Ok, ok, ok, Double Falshood (spell it right!) is in the news this week, what with “new” evidence to support the case that it is indeed Shakespeare’s lost play Cardenio. First of all, here’s the text of the play, something I first wrote about back in May 2007. You can also read it at Google books. Likewise, in June 2007 the Royal Shakespeare Company did a project in Spain that also played fast and loose with whether it was Double Falshood or Cardenio. Additionally, Shakespeare expert Gary Taylor came out in support of the Cardenio theory in April, 2009. So, what exactly is this week’s news?
Yesterday that changed when The Arden Shakespeare, one of the best regarded scholarly editions of Shakespeare’s plays, published Double Falsehood, endorsing its credentials and making it available in a fully annotated form for the first time in 250 years.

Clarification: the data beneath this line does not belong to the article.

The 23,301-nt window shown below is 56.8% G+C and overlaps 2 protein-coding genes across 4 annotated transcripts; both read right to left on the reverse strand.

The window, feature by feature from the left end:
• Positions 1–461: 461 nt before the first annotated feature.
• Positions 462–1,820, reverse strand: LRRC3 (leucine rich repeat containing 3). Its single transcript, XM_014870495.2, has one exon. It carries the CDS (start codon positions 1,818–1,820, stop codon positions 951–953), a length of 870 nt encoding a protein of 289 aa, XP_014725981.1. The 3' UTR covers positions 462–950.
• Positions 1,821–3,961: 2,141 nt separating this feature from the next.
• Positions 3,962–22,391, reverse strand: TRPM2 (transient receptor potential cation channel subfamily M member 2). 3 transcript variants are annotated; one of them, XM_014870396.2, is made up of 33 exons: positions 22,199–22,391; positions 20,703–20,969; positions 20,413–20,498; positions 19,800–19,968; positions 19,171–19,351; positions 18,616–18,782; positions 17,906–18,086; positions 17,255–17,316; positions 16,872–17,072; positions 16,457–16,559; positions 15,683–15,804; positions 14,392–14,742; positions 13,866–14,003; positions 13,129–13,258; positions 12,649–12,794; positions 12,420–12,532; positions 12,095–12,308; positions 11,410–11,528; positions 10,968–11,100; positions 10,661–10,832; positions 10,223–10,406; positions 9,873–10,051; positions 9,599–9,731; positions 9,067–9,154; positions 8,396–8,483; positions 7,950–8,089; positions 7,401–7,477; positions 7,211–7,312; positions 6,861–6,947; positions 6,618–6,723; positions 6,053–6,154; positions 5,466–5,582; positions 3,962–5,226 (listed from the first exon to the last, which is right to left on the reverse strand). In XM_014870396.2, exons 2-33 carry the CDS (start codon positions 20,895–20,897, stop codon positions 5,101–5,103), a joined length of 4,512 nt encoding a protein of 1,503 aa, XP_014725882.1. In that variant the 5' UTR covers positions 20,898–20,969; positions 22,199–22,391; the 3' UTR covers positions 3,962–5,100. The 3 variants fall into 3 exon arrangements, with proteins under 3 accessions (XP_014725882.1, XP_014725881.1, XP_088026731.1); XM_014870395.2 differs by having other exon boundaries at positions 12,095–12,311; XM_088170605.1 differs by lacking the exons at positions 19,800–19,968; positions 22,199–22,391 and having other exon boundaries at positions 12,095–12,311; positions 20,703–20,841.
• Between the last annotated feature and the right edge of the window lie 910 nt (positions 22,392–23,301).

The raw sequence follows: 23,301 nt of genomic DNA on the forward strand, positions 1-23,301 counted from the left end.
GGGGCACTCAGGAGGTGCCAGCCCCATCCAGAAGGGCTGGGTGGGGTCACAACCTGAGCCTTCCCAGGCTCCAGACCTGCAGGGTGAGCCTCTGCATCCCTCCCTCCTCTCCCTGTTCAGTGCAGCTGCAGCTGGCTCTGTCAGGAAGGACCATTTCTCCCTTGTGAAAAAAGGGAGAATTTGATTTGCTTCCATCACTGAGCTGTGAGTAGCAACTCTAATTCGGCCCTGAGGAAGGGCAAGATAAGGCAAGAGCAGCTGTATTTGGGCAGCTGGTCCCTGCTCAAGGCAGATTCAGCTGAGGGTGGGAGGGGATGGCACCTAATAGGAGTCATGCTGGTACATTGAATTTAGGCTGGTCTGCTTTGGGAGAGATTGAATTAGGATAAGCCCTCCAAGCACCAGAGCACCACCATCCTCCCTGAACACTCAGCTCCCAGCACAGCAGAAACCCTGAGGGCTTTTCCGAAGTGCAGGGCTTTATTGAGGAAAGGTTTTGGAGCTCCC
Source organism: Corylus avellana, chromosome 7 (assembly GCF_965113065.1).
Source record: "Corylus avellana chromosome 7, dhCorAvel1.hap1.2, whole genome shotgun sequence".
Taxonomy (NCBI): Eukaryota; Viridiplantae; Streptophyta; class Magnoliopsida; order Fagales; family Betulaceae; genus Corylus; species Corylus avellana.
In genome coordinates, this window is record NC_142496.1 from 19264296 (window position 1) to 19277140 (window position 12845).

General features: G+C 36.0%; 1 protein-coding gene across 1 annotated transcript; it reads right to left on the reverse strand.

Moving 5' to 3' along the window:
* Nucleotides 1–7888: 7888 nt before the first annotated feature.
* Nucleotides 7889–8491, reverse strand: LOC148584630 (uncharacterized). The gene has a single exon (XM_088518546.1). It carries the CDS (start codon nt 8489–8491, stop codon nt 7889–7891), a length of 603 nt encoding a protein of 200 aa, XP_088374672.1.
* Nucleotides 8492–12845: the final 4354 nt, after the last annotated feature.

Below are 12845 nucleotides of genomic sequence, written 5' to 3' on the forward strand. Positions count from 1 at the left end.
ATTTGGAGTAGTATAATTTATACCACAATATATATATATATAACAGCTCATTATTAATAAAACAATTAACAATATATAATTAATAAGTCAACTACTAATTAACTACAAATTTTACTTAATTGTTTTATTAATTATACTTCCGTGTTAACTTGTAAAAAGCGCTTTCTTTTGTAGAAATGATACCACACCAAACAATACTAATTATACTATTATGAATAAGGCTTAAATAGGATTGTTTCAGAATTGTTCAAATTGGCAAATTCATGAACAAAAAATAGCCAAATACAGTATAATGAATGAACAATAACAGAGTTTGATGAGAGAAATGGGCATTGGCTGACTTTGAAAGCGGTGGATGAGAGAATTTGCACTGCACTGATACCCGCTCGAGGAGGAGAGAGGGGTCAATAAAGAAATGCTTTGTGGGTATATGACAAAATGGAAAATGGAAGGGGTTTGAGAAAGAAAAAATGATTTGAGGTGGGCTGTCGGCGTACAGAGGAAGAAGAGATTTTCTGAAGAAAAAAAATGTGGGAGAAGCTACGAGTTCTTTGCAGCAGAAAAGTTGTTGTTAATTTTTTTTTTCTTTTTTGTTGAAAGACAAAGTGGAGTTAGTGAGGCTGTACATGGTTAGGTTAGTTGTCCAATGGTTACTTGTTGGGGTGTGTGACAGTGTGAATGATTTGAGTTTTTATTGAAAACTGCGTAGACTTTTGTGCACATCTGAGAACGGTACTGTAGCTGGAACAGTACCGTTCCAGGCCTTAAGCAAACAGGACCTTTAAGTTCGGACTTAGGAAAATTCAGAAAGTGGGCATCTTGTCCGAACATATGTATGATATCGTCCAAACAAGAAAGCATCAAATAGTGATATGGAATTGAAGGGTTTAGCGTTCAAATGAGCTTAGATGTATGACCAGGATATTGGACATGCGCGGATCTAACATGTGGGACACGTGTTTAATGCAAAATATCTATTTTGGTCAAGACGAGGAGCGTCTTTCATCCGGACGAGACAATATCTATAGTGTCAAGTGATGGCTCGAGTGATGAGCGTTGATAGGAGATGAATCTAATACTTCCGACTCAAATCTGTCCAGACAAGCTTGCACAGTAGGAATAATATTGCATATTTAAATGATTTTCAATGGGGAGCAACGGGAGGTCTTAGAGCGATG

Next summer Double Falsehood will become more embedded in the canon when the Royal Shakespeare Company mounts a production based on it as part of the first season back at its revamped Stratford-upon-Avon home.
So, there you go. More support for the Cardenio argument, but proof? Compelling evidence? Who knows.